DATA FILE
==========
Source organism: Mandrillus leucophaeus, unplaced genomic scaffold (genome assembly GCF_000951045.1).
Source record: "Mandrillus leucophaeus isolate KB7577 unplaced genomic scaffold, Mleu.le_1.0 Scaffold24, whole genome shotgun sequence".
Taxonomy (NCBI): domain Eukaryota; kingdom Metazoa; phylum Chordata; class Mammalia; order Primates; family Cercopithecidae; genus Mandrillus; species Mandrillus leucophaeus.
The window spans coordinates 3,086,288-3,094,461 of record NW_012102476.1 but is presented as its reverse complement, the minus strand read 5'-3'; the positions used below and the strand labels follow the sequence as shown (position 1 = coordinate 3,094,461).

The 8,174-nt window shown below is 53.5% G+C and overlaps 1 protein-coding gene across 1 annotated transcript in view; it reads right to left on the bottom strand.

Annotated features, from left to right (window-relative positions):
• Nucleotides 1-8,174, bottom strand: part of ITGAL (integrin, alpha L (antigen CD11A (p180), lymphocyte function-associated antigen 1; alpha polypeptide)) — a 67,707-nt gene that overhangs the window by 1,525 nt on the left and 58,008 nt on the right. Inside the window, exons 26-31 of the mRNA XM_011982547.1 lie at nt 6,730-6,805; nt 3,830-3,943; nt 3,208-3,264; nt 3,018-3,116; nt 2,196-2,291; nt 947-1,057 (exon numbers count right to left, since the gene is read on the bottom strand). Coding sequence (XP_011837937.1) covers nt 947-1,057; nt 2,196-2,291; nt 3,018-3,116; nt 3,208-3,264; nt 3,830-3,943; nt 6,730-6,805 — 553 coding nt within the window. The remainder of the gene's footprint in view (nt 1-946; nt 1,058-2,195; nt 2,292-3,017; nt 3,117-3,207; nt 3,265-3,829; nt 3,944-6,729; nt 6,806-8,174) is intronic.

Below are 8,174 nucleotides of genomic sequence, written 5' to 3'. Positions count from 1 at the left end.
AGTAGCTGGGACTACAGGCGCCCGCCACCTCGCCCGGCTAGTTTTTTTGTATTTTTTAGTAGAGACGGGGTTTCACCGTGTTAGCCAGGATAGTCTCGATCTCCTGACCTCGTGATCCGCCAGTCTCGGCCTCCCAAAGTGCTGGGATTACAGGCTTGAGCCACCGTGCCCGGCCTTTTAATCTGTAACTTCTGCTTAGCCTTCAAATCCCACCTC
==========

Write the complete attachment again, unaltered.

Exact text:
Source organism: Mandrillus leucophaeus, unplaced genomic scaffold (genome assembly GCF_000951045.1).
Source record: "Mandrillus leucophaeus isolate KB7577 unplaced genomic scaffold, Mleu.le_1.0 Scaffold24, whole genome shotgun sequence".
Taxonomy (NCBI): domain Eukaryota; kingdom Metazoa; phylum Chordata; class Mammalia; order Primates; family Cercopithecidae; genus Mandrillus; species Mandrillus leucophaeus.
The window spans coordinates 3,086,288-3,094,461 of record NW_012102476.1 but is presented as its reverse complement, the minus strand read 5'-3'; the positions used below and the strand labels follow the sequence as shown (position 1 = coordinate 3,094,461).

The 8,174-nt window shown below is 53.5% G+C and overlaps 1 protein-coding gene across 1 annotated transcript in view; it reads right to left on the bottom strand.

Annotated features, from left to right (window-relative positions):
• Nucleotides 1-8,174, bottom strand: part of ITGAL (integrin, alpha L (antigen CD11A (p180), lymphocyte function-associated antigen 1; alpha polypeptide)) — a 67,707-nt gene that overhangs the window by 1,525 nt on the left and 58,008 nt on the right. Inside the window, exons 26-31 of the mRNA XM_011982547.1 lie at nt 6,730-6,805; nt 3,830-3,943; nt 3,208-3,264; nt 3,018-3,116; nt 2,196-2,291; nt 947-1,057 (exon numbers count right to left, since the gene is read on the bottom strand). Coding sequence (XP_011837937.1) covers nt 947-1,057; nt 2,196-2,291; nt 3,018-3,116; nt 3,208-3,264; nt 3,830-3,943; nt 6,730-6,805 — 553 coding nt within the window. The remainder of the gene's footprint in view (nt 1-946; nt 1,058-2,195; nt 2,292-3,017; nt 3,117-3,207; nt 3,265-3,829; nt 3,944-6,729; nt 6,806-8,174) is intronic.

Below are 8,174 nucleotides of genomic sequence, written 5' to 3'. Positions count from 1 at the left end.
AGTAGCTGGGACTACAGGCGCCCGCCACCTCGCCCGGCTAGTTTTTTTGTATTTTTTAGTAGAGACGGGGTTTCACCGTGTTAGCCAGGATAGTCTCGATCTCCTGACCTCGTGATCCGCCAGTCTCGGCCTCCCAAAGTGCTGGGATTACAGGCTTGAGCCACCGTGCCCGGCCTTTTAATCTGTAACTTCTGCTTAGCCTTCAAATCCCACCTC